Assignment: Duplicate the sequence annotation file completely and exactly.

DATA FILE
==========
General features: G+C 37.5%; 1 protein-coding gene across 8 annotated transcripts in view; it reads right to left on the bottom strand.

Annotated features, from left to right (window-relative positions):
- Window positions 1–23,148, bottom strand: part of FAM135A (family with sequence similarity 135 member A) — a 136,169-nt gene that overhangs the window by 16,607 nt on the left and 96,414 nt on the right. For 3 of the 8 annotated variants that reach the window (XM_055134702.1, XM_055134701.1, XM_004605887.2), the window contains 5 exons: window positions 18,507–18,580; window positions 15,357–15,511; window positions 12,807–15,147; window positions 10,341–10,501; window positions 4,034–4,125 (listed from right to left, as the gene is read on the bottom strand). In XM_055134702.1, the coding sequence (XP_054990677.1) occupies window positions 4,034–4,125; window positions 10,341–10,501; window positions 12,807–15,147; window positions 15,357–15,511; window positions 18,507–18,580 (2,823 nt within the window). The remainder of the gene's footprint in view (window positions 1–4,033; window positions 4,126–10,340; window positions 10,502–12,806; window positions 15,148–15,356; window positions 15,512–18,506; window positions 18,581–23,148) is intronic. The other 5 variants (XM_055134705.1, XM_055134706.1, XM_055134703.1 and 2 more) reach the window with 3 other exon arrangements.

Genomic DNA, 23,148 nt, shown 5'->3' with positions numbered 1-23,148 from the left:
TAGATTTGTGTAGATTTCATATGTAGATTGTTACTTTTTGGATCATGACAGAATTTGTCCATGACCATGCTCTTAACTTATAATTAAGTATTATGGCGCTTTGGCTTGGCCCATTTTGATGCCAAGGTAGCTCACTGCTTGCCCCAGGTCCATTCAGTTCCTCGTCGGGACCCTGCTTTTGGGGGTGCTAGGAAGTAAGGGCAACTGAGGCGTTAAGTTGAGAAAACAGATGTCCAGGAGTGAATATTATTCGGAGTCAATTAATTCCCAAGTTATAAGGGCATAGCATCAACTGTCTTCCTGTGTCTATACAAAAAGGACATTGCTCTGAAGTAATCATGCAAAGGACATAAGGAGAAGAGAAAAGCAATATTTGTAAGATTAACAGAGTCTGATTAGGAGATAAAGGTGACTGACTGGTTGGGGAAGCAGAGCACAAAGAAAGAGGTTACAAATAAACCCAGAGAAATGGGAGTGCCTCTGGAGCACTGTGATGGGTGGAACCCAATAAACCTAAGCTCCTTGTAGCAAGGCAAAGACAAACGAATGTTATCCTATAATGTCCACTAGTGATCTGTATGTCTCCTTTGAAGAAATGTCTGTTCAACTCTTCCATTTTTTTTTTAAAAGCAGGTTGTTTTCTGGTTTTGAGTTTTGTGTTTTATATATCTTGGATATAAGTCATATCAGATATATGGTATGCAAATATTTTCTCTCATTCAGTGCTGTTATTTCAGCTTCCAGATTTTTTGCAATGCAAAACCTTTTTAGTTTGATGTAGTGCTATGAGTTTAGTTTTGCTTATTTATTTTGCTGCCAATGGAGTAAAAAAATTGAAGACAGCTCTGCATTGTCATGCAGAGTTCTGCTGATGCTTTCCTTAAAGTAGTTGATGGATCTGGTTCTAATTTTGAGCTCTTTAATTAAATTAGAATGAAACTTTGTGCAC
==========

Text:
General features: G+C 37.5%; 1 protein-coding gene across 8 annotated transcripts in view; it reads right to left on the bottom strand.

Annotated features, from left to right (window-relative positions):
- Window positions 1–23,148, bottom strand: part of FAM135A (family with sequence similarity 135 member A) — a 136,169-nt gene that overhangs the window by 16,607 nt on the left and 96,414 nt on the right. For 3 of the 8 annotated variants that reach the window (XM_055134702.1, XM_055134701.1, XM_004605887.2), the window contains 5 exons: window positions 18,507–18,580; window positions 15,357–15,511; window positions 12,807–15,147; window positions 10,341–10,501; window positions 4,034–4,125 (listed from right to left, as the gene is read on the bottom strand). In XM_055134702.1, the coding sequence (XP_054990677.1) occupies window positions 4,034–4,125; window positions 10,341–10,501; window positions 12,807–15,147; window positions 15,357–15,511; window positions 18,507–18,580 (2,823 nt within the window). The remainder of the gene's footprint in view (window positions 1–4,033; window positions 4,126–10,340; window positions 10,502–12,806; window positions 15,148–15,356; window positions 15,512–18,506; window positions 18,581–23,148) is intronic. The other 5 variants (XM_055134705.1, XM_055134706.1, XM_055134703.1 and 2 more) reach the window with 3 other exon arrangements.

Genomic DNA, 23,148 nt, shown 5'->3' with positions numbered 1-23,148 from the left:
TAGATTTGTGTAGATTTCATATGTAGATTGTTACTTTTTGGATCATGACAGAATTTGTCCATGACCATGCTCTTAACTTATAATTAAGTATTATGGCGCTTTGGCTTGGCCCATTTTGATGCCAAGGTAGCTCACTGCTTGCCCCAGGTCCATTCAGTTCCTCGTCGGGACCCTGCTTTTGGGGGTGCTAGGAAGTAAGGGCAACTGAGGCGTTAAGTTGAGAAAACAGATGTCCAGGAGTGAATATTATTCGGAGTCAATTAATTCCCAAGTTATAAGGGCATAGCATCAACTGTCTTCCTGTGTCTATACAAAAAGGACATTGCTCTGAAGTAATCATGCAAAGGACATAAGGAGAAGAGAAAAGCAATATTTGTAAGATTAACAGAGTCTGATTAGGAGATAAAGGTGACTGACTGGTTGGGGAAGCAGAGCACAAAGAAAGAGGTTACAAATAAACCCAGAGAAATGGGAGTGCCTCTGGAGCACTGTGATGGGTGGAACCCAATAAACCTAAGCTCCTTGTAGCAAGGCAAAGACAAACGAATGTTATCCTATAATGTCCACTAGTGATCTGTATGTCTCCTTTGAAGAAATGTCTGTTCAACTCTTCCATTTTTTTTTTAAAAGCAGGTTGTTTTCTGGTTTTGAGTTTTGTGTTTTATATATCTTGGATATAAGTCATATCAGATATATGGTATGCAAATATTTTCTCTCATTCAGTGCTGTTATTTCAGCTTCCAGATTTTTTGCAATGCAAAACCTTTTTAGTTTGATGTAGTGCTATGAGTTTAGTTTTGCTTATTTATTTTGCTGCCAATGGAGTAAAAAAATTGAAGACAGCTCTGCATTGTCATGCAGAGTTCTGCTGATGCTTTCCTTAAAGTAGTTGATGGATCTGGTTCTAATTTTGAGCTCTTTAATTAAATTAGAATGAAACTTTGTGCAC